jail there before being deported back to Kuwait. At his
first hearing on February 2, Al-Mutairi recanted, claiming
his confessions were coerced. He was held pending further
investigation, and remains in custody today. Al-Mutairi's
trial was first scheduled to begin March 12, but was
postponed at that time until April 2. The trial opened
briefly on April 2 before being postponed again until April 7.



4. (U) Sami al-Mutairi is being charged with felony murder
and attempted murder. It is likely his trial could last for
one year; the trial begins when the public prosecutor files
the indictment with the competent criminal court and ends
when a judgement is rendered by the Court of First Instance.
Once a criminal judgement is rendered, either the prosecutor
or the defendant can appeal the decision to the Court of
Appeals. At both the Court of First Instance and the Court
of Appeals, a panel of three judges will hear the case; there
is no trial by jury in Kuwait. If the Court of First
Instance returns a guilty verdict and imposes the death
penalty, the case will automatically be heard again by the
Court of Appeals. The appellate process is likely to last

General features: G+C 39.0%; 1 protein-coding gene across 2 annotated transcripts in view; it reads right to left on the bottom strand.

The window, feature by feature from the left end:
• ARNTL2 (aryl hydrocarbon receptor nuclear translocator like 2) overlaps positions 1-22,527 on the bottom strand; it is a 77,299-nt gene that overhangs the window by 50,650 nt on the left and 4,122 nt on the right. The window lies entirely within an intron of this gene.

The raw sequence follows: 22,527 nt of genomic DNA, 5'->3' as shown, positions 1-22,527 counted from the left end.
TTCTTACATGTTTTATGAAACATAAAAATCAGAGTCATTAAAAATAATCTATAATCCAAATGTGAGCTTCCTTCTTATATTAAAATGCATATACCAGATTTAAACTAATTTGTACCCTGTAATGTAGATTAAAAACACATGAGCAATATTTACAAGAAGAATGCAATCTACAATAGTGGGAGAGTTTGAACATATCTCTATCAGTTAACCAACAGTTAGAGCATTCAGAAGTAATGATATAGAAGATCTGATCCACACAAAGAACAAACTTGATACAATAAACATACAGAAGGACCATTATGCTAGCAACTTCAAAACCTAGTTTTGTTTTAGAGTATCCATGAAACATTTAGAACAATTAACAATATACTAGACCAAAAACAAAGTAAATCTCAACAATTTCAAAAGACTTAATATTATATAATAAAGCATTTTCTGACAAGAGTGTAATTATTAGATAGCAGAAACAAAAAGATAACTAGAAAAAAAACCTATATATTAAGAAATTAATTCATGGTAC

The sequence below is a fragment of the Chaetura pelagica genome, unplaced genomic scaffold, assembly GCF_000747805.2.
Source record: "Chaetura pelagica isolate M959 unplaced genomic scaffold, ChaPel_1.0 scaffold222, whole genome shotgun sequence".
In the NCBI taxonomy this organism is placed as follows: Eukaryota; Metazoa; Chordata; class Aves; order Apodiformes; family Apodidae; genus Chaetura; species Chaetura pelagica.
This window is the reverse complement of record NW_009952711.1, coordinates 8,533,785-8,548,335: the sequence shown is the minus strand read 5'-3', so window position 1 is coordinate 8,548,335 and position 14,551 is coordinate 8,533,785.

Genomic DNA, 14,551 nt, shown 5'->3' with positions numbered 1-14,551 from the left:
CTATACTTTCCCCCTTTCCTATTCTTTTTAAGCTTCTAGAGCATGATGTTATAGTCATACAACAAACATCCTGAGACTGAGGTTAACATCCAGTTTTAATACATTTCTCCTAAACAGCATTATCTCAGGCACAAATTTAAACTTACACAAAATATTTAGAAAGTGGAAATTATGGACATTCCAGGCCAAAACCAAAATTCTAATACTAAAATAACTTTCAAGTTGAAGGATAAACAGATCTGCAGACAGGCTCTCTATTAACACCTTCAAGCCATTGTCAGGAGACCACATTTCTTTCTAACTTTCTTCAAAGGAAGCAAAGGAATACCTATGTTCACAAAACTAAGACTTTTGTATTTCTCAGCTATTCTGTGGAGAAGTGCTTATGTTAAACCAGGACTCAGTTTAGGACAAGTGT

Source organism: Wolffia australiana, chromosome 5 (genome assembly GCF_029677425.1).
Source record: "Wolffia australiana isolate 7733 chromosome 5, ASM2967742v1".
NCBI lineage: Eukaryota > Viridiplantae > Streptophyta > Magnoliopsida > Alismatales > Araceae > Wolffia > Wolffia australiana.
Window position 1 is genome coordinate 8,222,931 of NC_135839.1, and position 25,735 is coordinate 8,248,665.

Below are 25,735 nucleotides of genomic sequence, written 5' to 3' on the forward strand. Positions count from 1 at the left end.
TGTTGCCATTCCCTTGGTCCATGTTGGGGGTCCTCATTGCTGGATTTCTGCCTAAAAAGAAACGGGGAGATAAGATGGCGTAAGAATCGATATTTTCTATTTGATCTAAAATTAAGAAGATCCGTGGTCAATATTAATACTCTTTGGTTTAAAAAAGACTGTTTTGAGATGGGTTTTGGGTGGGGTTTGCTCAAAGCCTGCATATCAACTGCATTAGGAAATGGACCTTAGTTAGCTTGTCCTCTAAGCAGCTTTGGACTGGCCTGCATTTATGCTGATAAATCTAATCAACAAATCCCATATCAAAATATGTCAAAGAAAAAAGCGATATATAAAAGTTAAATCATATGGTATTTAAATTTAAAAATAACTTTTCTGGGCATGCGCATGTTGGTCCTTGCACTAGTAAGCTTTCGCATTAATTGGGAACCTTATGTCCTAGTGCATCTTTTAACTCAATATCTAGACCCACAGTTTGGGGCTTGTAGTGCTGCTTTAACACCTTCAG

one year before a final and enforceable judgement is
rendered. If the death penalty is ordered, the judgement
cannot be carried out without the endorsement of the Amir,
who has the discretion to pardon the defendant or to commute
the sentence.



--------------------------


ACCOMPLICES


--------------------------





5. (SBU) Abdullah Amr Al-Utaybi trained Al-Mutairi in the
operation of the AK-47 used in the attack. According to
Al-Mutairi's confession, after the attack, he invited himself
to Al-Utaybi's farm where he revealed his involvement in the
shooting. Al-Utaybi praised Al-Mutairi for the attack and
agreed to help him escape into Saudi Arabia. Employed by
Arab Oil Company, Al-Utaybi crossed the border on his company
ID after dropping Al-Mutairi off at the Kuwaiti border
checkpoint. He planned to meet Al-Mutairi at a gas station
on the Saudi side of the border, but Al-Mutairi was detained
by Saudi police before reaching the rendezvous point. KSS
believes Al-Utaybi is hiding in Saudi Arabia, and is working
with the Saudis to find and extradite him for questioning
regarding his involvement in the shooting.



6. (SBU) Badi Kruz Al-Ajami was arrested by KSS for
transferring the AK-47 which Al-Mutairi used in the attack.
Kruz is a known Islamic extremist with a criminal history; he